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Weekly jobless claims back above 400K

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Stock futures are holding upside gains and pointing to a higher open for stocks despite the new year's first economic release which showed weekly jobless claims rose by a "worse" than expected 13,000 to 403,000, which was above economist's forecast for 382,000.

The number of new claims for benefits is not all that different from the 410,000 weekly claims from a year ago.

The four-week moving average for first-time unemployment benefits jumped by 11,250 to 418,750 in the week ending December 28 and the highest since 424,500 in the week ending September 28.

Because the weekly numbers continue to be buffeted by special factors, such as the Christmas holiday in the middle of the week, the Labor Department is urging users to focus on the four-week moving average rather than on the weekly numbers.

Meanwhile, the number of workers receiving state jobless benefits fell to its lowest level in 15 months. The four-week average for seasonally adjusted continuing claims fell 10,250 to 3.41 million, the lowest since October 2001.

In the most recent week, the government said 3.42 million workers were receiving state benefits.

The figures do not include some 783,000 workers who were receiving federal benefits that are available to some workers who exhaust their state benefits, typically after 26 weeks.

The federal program expired on Dec. 28. President Bush has urged Congress to renew the federal benefits program when the lawmakers return for their new session Friday.

Republicans and Democrats have not yet worked out a compromise to bring the program back to life.

About 95,000 workers exhaust their state benefits each week.

With layoffs running about 400,000 a week, economists expect unemployment rate to remain high through 2003. In November, the official rate rose to 6 percent from 5.7 percent in October. December figures will be released Jan. 10.

Initial claims have seesawed all year around 400,000. In 2002, the four-week average sank to the low for the year at 377,250 four weeks ago. The high for 2002 came on April 24 at 454,000. For the cycle, claims peaked at 482,000 in October 2001.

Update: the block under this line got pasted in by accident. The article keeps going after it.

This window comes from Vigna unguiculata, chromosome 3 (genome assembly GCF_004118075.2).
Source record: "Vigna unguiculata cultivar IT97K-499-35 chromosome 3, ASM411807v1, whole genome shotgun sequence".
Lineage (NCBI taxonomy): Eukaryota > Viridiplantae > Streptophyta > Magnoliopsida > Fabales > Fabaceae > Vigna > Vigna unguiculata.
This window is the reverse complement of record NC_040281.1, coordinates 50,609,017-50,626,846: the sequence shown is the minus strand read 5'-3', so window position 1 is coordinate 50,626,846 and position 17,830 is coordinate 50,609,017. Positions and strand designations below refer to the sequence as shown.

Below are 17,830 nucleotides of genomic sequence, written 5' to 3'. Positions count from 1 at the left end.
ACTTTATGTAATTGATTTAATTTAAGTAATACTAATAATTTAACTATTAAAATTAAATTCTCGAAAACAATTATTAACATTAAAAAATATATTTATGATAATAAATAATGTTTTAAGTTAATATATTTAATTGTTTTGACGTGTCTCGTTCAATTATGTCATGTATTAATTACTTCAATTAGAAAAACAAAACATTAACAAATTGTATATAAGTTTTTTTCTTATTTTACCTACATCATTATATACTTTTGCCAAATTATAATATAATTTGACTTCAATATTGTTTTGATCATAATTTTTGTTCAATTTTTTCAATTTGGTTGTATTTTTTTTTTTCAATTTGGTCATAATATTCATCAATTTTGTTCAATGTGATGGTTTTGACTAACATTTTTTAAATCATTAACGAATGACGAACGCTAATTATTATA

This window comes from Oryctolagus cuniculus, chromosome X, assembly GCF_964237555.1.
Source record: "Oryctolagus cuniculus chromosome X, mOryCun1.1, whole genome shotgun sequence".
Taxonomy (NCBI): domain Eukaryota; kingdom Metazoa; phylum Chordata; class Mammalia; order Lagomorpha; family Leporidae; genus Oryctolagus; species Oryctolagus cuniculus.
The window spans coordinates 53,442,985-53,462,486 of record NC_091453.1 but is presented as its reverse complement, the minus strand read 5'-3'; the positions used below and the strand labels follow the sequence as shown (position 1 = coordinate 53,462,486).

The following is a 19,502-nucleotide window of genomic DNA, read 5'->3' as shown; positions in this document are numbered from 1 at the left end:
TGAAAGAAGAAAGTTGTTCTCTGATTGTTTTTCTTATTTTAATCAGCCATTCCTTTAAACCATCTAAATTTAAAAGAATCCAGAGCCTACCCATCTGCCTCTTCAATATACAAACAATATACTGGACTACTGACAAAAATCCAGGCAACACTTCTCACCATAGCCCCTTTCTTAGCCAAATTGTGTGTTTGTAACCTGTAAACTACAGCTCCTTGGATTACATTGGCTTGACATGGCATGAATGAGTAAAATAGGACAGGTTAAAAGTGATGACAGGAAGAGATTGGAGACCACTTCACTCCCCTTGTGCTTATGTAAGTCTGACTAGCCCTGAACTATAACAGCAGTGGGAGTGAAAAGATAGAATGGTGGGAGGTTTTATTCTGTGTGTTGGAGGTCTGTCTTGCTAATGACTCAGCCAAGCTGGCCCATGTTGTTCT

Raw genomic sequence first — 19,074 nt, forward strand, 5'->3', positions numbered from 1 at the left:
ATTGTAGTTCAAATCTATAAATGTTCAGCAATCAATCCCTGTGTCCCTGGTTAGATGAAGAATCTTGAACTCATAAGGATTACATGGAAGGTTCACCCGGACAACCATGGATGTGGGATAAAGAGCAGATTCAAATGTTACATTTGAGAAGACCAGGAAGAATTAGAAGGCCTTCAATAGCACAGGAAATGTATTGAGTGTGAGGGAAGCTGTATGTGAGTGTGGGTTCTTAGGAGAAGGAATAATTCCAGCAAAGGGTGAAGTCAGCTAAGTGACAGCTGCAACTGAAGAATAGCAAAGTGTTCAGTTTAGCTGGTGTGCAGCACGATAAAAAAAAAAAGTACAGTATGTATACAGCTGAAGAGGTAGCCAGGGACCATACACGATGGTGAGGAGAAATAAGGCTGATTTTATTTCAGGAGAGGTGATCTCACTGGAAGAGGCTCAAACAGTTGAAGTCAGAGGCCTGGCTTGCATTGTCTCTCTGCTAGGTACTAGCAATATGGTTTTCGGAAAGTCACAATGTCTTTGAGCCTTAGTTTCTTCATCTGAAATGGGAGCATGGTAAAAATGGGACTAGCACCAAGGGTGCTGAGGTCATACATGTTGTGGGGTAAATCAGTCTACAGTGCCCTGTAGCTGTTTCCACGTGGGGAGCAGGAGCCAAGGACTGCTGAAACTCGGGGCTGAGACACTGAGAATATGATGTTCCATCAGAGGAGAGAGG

While stock futures dipped lower on the jobs data, they've recovered back near their best levels of the morning.

S&P futures (sp03h) currently trade 7.6 points higher at 886.50. NASDAQ futures (nd03h) are gaining 12 points at 999, while Dow futures (dj03h) are up 59 points at 8,390.

Fair value for the S&P 500 today is $0.18. That price will not change during the session. HL Camp & Company has their computers set for program buying at $0.28 and set for selling at $-2.02. Fair value for the NASDAQ-100 today is $2.90.

Dow Dog update

Tuesday's e-mail version of the "Dow Dog" theory got a little messed up as links were not working to the below graph.

Also! That update was done during market hours and who'd have guessed, but a late surge higher by Dow component International Paper (NYSE:IP) was enough to move that stock's dividend YIELD below that of telecom services giant AT&T (NYSE:T) and has AT&T entering the category the "Dow Dogs."

"Dow Dogs" and the "little dogs" - Sorted by dividend YIELD

Further bullishness into the close took IP out of the "dog house" as its 2.86% dividend yield became a smidge smaller that AT&T's. Believe it or not, that could be of some benefit to T as their are investment products called "Dow Dog Trusts" that investors will buy that hold the basket of 10 Dow dogs and the 5 "little dogs" that are smaller priced.

Here's a table of the last 6-years percentage gains/losses of the 10 Dow dogs, 5 Dow dogs, Dow Industrials, S&P 500 and the worlds largest mutual fund, Fidelity Magellan.

Various comparisons - Last 6 years

Not including dividends, 2002's "relative" outperforming investment of those listed above was the 10 Dow dogs. The 5 Dow Dogs came in a close second, while the managed portfolio at Fidelity Magellan (not including dividends) may have been the worst performing investment.

Over the last 6-years, the 30 Dow Industrials as a whole have been the better performer on average.

1999 was a rather bullish year for the broader markets and most likely, the "Dow Dogs" which tend to be thought of as a "value" play were shunned by investors as "growth" was in style. Even then, the often-perceived "stodgy" Dow Industrials took top billing.

1997 and 1998 were also "growth years." In 1997 the S&P 500 handily beat out the alternative investments. In 1998, Fidelity's managers may have made some slight adjustments to their portfolio and received top billing.

The last six years are a great comparison as it gives investors and traders alike a good "mix" of bull and bear market conditions. One observation might be that while the "Dow Dogs" tend to under perform a raging bull market, the simplistic approach to "value" based on higher dividend yield beats the fund manager and the broader S&P 500 in more bearish market environments.

This year's, oops, I mean last year's Dow Industrials top performer was Eastman Kodak (NYSE:EK) with a 19.1% gain. Eastman Kodak (EK) was also a "Little Dog" and the lowest priced stock of the 10 Dow Dogs. At the end of 2001, EK closed at $29.43 and carried a 6.12% dividend yield. At that time, it was the highest dividend yielding stock in the Dow Industrials. (Note: 2002 gains were not including dividends).

The second best performing Dow component in 2002 was Procter & Gamble (NYSE:PG), which gained 8.6% (not including dividends). At the end of 2001, PG closed at $79.13 and its dividend yield was 1.92%. PG was not a "Dow Dog."